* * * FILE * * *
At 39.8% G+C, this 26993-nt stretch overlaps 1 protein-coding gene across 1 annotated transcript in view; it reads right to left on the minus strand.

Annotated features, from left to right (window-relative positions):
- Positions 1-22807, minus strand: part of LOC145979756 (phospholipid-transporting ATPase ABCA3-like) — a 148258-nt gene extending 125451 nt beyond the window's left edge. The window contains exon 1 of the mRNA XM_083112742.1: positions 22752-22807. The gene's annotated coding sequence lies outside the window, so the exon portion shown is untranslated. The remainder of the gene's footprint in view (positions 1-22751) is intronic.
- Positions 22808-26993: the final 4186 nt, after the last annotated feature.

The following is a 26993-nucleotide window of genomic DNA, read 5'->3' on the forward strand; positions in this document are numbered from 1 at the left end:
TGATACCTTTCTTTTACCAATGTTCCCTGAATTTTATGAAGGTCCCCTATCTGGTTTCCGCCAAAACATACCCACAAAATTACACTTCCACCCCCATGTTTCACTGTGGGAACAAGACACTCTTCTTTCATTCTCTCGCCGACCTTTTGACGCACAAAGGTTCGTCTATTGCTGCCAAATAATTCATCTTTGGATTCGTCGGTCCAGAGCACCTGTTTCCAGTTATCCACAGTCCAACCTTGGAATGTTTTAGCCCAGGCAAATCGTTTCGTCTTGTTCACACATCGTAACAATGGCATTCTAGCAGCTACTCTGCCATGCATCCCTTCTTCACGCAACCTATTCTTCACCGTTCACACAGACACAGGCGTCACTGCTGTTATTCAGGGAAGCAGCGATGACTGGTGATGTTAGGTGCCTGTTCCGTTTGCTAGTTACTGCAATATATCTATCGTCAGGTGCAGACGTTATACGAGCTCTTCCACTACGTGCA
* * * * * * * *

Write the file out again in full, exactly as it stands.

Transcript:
At 39.8% G+C, this 26993-nt stretch overlaps 1 protein-coding gene across 1 annotated transcript in view; it reads right to left on the minus strand.

Annotated features, from left to right (window-relative positions):
- Positions 1-22807, minus strand: part of LOC145979756 (phospholipid-transporting ATPase ABCA3-like) — a 148258-nt gene extending 125451 nt beyond the window's left edge. The window contains exon 1 of the mRNA XM_083112742.1: positions 22752-22807. The gene's annotated coding sequence lies outside the window, so the exon portion shown is untranslated. The remainder of the gene's footprint in view (positions 1-22751) is intronic.
- Positions 22808-26993: the final 4186 nt, after the last annotated feature.

The following is a 26993-nucleotide window of genomic DNA, read 5'->3' on the forward strand; positions in this document are numbered from 1 at the left end:
TGATACCTTTCTTTTACCAATGTTCCCTGAATTTTATGAAGGTCCCCTATCTGGTTTCCGCCAAAACATACCCACAAAATTACACTTCCACCCCCATGTTTCACTGTGGGAACAAGACACTCTTCTTTCATTCTCTCGCCGACCTTTTGACGCACAAAGGTTCGTCTATTGCTGCCAAATAATTCATCTTTGGATTCGTCGGTCCAGAGCACCTGTTTCCAGTTATCCACAGTCCAACCTTGGAATGTTTTAGCCCAGGCAAATCGTTTCGTCTTGTTCACACATCGTAACAATGGCATTCTAGCAGCTACTCTGCCATGCATCCCTTCTTCACGCAACCTATTCTTCACCGTTCACACAGACACAGGCGTCACTGCTGTTATTCAGGGAAGCAGCGATGACTGGTGATGTTAGGTGCCTGTTCCGTTTGCTAGTTACTGCAATATATCTATCGTCAGGTGCAGACGTTATACGAGCTCTTCCACTACGTGCA